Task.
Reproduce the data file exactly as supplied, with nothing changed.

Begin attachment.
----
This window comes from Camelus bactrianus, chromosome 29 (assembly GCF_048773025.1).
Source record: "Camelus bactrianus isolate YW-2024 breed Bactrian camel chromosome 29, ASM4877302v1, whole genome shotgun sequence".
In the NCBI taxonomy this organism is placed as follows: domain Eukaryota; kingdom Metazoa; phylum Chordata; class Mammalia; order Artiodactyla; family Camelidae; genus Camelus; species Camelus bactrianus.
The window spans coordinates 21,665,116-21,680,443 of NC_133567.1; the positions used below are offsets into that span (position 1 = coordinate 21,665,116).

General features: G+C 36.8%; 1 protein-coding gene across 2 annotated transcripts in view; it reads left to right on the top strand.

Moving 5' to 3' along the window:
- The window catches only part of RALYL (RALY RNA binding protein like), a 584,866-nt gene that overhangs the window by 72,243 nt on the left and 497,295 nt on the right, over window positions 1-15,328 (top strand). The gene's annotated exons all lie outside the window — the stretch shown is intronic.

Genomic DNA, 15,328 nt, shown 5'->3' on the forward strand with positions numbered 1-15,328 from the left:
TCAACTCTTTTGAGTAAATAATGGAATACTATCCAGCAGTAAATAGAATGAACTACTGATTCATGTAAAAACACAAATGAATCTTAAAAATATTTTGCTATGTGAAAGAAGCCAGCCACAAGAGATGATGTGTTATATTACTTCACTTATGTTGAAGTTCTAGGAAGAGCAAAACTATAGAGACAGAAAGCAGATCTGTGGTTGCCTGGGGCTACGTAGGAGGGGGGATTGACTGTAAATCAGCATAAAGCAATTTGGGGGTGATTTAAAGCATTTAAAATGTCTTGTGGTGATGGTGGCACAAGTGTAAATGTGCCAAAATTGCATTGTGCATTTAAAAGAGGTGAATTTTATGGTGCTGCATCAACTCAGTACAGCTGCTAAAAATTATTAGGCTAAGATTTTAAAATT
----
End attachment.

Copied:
This window comes from Camelus bactrianus, chromosome 29 (assembly GCF_048773025.1).
Source record: "Camelus bactrianus isolate YW-2024 breed Bactrian camel chromosome 29, ASM4877302v1, whole genome shotgun sequence".
In the NCBI taxonomy this organism is placed as follows: domain Eukaryota; kingdom Metazoa; phylum Chordata; class Mammalia; order Artiodactyla; family Camelidae; genus Camelus; species Camelus bactrianus.
The window spans coordinates 21,665,116-21,680,443 of NC_133567.1; the positions used below are offsets into that span (position 1 = coordinate 21,665,116).

General features: G+C 36.8%; 1 protein-coding gene across 2 annotated transcripts in view; it reads left to right on the top strand.

Moving 5' to 3' along the window:
- The window catches only part of RALYL (RALY RNA binding protein like), a 584,866-nt gene that overhangs the window by 72,243 nt on the left and 497,295 nt on the right, over window positions 1-15,328 (top strand). The gene's annotated exons all lie outside the window — the stretch shown is intronic.

Genomic DNA, 15,328 nt, shown 5'->3' on the forward strand with positions numbered 1-15,328 from the left:
TCAACTCTTTTGAGTAAATAATGGAATACTATCCAGCAGTAAATAGAATGAACTACTGATTCATGTAAAAACACAAATGAATCTTAAAAATATTTTGCTATGTGAAAGAAGCCAGCCACAAGAGATGATGTGTTATATTACTTCACTTATGTTGAAGTTCTAGGAAGAGCAAAACTATAGAGACAGAAAGCAGATCTGTGGTTGCCTGGGGCTACGTAGGAGGGGGGATTGACTGTAAATCAGCATAAAGCAATTTGGGGGTGATTTAAAGCATTTAAAATGTCTTGTGGTGATGGTGGCACAAGTGTAAATGTGCCAAAATTGCATTGTGCATTTAAAAGAGGTGAATTTTATGGTGCTGCATCAACTCAGTACAGCTGCTAAAAATTATTAGGCTAAGATTTTAAAATT